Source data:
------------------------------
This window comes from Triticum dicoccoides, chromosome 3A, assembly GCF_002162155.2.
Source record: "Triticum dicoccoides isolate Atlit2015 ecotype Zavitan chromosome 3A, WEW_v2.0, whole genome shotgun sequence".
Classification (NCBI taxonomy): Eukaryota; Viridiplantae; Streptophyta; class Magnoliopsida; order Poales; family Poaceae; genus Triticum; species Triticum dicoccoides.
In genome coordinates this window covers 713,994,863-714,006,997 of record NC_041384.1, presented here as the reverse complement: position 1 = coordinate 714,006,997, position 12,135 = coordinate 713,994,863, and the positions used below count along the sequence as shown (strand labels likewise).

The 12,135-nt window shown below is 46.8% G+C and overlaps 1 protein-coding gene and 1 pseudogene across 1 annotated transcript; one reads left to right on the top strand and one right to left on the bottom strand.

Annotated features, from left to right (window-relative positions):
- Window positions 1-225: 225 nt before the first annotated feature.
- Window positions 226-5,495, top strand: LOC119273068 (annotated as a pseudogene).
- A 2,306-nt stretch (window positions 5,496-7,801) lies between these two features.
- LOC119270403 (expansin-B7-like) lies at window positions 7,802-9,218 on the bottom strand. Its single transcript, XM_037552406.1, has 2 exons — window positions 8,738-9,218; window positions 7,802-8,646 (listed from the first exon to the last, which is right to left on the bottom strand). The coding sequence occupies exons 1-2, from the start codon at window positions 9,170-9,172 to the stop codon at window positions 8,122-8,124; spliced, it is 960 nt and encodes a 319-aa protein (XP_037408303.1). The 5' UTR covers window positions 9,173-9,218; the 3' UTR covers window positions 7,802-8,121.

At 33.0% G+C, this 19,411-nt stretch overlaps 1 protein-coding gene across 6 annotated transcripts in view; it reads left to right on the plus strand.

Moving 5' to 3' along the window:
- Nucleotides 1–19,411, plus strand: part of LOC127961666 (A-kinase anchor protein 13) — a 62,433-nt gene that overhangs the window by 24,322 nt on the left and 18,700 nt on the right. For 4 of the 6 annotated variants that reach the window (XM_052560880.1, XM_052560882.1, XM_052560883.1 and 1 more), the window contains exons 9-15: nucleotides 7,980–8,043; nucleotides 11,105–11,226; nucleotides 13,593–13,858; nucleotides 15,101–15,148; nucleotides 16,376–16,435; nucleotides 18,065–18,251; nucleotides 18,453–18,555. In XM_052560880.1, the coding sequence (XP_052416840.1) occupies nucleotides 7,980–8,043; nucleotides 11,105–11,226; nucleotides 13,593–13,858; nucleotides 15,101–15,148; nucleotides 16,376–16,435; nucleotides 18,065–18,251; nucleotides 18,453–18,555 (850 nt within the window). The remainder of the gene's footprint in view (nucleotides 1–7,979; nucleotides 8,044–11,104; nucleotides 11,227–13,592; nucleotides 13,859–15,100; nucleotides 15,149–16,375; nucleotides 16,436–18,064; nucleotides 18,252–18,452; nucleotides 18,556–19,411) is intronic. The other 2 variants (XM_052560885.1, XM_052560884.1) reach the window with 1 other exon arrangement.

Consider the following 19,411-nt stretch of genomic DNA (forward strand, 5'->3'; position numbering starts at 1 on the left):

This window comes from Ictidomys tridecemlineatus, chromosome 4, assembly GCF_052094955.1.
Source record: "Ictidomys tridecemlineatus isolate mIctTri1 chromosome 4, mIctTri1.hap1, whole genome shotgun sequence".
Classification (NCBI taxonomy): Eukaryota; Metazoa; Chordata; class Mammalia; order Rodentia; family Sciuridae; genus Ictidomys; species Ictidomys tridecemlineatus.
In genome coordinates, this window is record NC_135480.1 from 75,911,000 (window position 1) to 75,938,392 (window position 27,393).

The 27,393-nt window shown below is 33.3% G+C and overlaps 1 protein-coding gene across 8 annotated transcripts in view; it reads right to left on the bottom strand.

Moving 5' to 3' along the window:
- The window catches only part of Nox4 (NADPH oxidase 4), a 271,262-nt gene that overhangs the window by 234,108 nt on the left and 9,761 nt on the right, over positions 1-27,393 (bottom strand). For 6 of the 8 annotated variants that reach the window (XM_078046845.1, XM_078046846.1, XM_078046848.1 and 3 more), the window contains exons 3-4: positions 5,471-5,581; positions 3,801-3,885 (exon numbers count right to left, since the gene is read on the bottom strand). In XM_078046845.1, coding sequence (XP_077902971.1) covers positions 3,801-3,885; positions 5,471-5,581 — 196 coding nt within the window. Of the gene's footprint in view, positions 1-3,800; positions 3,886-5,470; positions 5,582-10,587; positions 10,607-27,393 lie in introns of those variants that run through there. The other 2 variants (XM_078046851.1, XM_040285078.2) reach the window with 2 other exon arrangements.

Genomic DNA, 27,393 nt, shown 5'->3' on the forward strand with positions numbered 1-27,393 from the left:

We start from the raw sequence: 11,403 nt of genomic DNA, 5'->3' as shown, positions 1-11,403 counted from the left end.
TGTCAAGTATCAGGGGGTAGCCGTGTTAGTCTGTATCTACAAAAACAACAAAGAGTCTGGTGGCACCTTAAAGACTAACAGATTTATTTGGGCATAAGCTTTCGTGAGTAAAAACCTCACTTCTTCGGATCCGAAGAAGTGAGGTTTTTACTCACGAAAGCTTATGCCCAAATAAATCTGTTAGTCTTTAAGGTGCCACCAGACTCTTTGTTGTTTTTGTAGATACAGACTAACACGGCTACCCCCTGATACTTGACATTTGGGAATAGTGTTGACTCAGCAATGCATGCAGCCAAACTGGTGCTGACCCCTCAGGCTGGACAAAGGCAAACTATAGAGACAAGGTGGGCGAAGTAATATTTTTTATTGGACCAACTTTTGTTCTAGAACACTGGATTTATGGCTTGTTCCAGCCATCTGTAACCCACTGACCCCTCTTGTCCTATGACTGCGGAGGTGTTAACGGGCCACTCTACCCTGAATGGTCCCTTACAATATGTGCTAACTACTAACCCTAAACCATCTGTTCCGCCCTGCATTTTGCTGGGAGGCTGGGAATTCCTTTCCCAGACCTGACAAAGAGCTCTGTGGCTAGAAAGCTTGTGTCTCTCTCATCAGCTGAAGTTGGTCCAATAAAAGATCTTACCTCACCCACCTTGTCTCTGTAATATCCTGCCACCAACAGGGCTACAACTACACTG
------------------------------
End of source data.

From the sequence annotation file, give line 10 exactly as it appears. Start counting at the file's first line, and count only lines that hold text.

- LOC119270403 (expansin-B7-like) lies at window positions 7,802-9,218 on the bottom strand. Its single transcript, XM_037552406.1, has 2 exons — window positions 8,738-9,218; window positions 7,802-8,646 (listed from the first exon to the last, which is right to left on the bottom strand). The coding sequence occupies exons 1-2, from the start codon at window positions 9,170-9,172 to the stop codon at window positions 8,122-8,124; spliced, it is 960 nt and encodes a 319-aa protein (XP_037408303.1). The 5' UTR covers window positions 9,173-9,218; the 3' UTR covers window positions 7,802-8,121.